Friday, September 2, 2016

Drop the Needle and Pray

Seven days, seven candles 
In my window light your way.
Your favorite record's on the turntable
I drop the needle and pray.

One might not necessarily expect a man whose living is earned as an auditor for the New York State Department of Taxation and Finance to be a de facto tenured professor at the College of Musical Knowledge.  Unless, of course, the man of whom we speak was Tyrone May of Rahway, New Jersey.  

Mr. May, 44, took the train each morning from Rahway into Lower Manhattan and his office in the South Tower of the World Trade Center.  He was at work on September 11, 2001 and died in the collapse of the South Tower that morning.  When he left his apartment in Rahway on what turned out to be the final morning of his life, he had asked his wife, Marva, to keep an eye out for a fax.  

Each December, Mr. May would rent out a club somewhere in New York City and throw an enormous party for a few hundred friends and family members.  Apparently, in early September 2001, he had found the location for that year's shindig and had already booked a date.  On that Tuesday morning, as he left his home, he told his wife that the agency that was designing the tickets for his event was going to be faxing him some information and he wanted her to hold onto it for him when it arrived.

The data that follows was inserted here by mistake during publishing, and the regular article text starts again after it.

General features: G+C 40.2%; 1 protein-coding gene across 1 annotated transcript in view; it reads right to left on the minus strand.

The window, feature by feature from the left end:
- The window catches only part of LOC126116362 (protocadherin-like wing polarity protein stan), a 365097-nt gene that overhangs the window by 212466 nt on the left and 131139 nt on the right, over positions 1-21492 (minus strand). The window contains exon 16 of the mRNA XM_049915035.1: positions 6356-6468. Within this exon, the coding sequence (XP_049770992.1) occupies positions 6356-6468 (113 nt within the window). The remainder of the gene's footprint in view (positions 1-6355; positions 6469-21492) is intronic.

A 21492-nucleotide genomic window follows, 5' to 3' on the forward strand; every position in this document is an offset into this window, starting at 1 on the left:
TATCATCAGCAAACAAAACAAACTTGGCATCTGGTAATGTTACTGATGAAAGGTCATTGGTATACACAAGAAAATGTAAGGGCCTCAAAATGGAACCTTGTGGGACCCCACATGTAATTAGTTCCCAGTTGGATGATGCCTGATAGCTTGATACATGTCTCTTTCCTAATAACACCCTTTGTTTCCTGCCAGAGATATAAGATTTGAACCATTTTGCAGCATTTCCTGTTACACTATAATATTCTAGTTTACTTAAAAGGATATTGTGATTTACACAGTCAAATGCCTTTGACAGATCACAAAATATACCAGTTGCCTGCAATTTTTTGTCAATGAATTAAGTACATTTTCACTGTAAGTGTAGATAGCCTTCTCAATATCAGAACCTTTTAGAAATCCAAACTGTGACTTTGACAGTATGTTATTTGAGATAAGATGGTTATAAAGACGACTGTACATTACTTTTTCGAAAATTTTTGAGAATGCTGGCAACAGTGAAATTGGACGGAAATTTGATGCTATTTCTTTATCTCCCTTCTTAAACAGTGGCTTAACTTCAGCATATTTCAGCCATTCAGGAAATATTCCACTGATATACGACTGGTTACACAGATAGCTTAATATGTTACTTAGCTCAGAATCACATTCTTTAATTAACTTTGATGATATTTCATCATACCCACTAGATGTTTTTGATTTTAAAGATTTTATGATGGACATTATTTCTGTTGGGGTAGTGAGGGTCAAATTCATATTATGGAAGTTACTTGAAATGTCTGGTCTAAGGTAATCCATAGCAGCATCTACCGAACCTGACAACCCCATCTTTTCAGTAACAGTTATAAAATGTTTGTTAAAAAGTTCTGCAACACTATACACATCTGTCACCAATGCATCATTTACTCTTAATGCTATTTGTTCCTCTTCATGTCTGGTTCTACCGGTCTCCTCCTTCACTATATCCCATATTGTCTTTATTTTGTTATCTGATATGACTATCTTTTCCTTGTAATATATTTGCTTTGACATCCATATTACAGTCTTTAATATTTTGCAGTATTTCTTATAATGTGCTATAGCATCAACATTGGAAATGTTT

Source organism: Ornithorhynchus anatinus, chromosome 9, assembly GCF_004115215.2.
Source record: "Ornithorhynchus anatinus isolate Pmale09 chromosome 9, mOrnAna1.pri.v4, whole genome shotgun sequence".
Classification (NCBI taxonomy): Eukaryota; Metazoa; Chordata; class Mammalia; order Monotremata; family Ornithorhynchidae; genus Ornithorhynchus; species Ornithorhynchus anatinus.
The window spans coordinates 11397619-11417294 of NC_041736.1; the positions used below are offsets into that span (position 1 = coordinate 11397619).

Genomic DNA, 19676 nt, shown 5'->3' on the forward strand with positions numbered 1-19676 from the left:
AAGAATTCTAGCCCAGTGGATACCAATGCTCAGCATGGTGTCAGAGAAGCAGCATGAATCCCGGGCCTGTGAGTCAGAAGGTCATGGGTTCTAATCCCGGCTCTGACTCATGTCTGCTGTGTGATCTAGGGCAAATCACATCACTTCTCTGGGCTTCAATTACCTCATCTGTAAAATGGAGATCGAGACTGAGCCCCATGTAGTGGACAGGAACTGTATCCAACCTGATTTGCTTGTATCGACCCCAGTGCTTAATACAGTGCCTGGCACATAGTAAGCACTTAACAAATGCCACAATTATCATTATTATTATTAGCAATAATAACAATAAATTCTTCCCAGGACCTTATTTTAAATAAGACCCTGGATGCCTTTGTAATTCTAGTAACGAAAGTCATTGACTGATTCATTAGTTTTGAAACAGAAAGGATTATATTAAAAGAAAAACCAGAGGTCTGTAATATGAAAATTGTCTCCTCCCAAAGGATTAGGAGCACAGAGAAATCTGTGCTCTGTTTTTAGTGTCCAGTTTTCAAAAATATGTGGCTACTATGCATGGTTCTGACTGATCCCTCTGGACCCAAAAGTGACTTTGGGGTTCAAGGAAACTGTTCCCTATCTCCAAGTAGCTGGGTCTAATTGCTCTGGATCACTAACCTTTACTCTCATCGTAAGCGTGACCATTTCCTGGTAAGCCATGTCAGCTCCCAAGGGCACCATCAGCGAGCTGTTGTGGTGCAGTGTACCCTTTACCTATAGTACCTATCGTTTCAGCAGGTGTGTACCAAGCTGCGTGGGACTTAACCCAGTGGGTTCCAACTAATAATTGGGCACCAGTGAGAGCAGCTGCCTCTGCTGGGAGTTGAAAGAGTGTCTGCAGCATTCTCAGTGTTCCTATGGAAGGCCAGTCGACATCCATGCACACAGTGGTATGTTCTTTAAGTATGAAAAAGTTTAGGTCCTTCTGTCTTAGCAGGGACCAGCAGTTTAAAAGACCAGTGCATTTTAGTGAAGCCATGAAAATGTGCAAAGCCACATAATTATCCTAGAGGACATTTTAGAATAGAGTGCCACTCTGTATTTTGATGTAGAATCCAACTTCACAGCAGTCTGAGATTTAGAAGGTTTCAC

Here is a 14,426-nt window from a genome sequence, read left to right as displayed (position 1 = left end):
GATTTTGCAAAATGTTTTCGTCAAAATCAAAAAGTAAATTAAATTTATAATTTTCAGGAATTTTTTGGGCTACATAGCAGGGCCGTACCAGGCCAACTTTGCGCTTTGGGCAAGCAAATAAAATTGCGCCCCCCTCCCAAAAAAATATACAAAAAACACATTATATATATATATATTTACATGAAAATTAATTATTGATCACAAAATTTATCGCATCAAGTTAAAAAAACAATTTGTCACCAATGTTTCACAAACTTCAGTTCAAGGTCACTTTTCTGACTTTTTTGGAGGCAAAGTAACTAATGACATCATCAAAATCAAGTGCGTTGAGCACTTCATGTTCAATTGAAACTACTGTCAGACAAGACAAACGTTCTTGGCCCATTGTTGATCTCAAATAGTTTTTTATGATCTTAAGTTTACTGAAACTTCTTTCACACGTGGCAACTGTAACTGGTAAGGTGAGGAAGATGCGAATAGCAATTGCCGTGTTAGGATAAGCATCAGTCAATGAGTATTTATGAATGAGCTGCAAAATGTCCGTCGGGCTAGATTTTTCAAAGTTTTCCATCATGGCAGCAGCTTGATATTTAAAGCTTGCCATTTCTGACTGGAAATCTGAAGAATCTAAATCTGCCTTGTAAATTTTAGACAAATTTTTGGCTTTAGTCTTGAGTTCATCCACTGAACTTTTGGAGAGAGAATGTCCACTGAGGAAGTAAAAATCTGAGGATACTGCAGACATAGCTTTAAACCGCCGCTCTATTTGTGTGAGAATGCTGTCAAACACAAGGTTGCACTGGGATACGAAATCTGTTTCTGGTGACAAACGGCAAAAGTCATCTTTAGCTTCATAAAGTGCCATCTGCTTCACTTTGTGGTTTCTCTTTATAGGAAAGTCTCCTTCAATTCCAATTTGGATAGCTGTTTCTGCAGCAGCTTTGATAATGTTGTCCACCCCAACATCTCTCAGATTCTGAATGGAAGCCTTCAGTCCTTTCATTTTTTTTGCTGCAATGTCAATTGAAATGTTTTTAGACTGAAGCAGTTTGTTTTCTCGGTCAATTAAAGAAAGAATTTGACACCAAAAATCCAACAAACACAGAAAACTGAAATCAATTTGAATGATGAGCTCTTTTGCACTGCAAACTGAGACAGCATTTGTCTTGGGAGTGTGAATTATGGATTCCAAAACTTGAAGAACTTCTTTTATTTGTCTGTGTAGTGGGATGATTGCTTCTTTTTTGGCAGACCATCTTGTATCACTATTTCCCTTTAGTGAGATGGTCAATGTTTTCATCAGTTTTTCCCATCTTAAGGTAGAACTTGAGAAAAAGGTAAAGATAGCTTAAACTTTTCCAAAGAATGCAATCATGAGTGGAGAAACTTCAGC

Mr. May never saw the fax that the agency sent to his home in Rahway.  But they did send it.  And when it arrived, Marva did what she had told her husband she would do.  She kept it.  Not because she needed it for a get-together that would never now take place but, because, on a day where someone she loved had been stolen from her, she wanted to hold fast to anything tangible connected to him.  She did so for her own sake as well as for the sake of the couple's young son, Tyrone, Jr., who was just two years old when his dad died.  

Tyrone May


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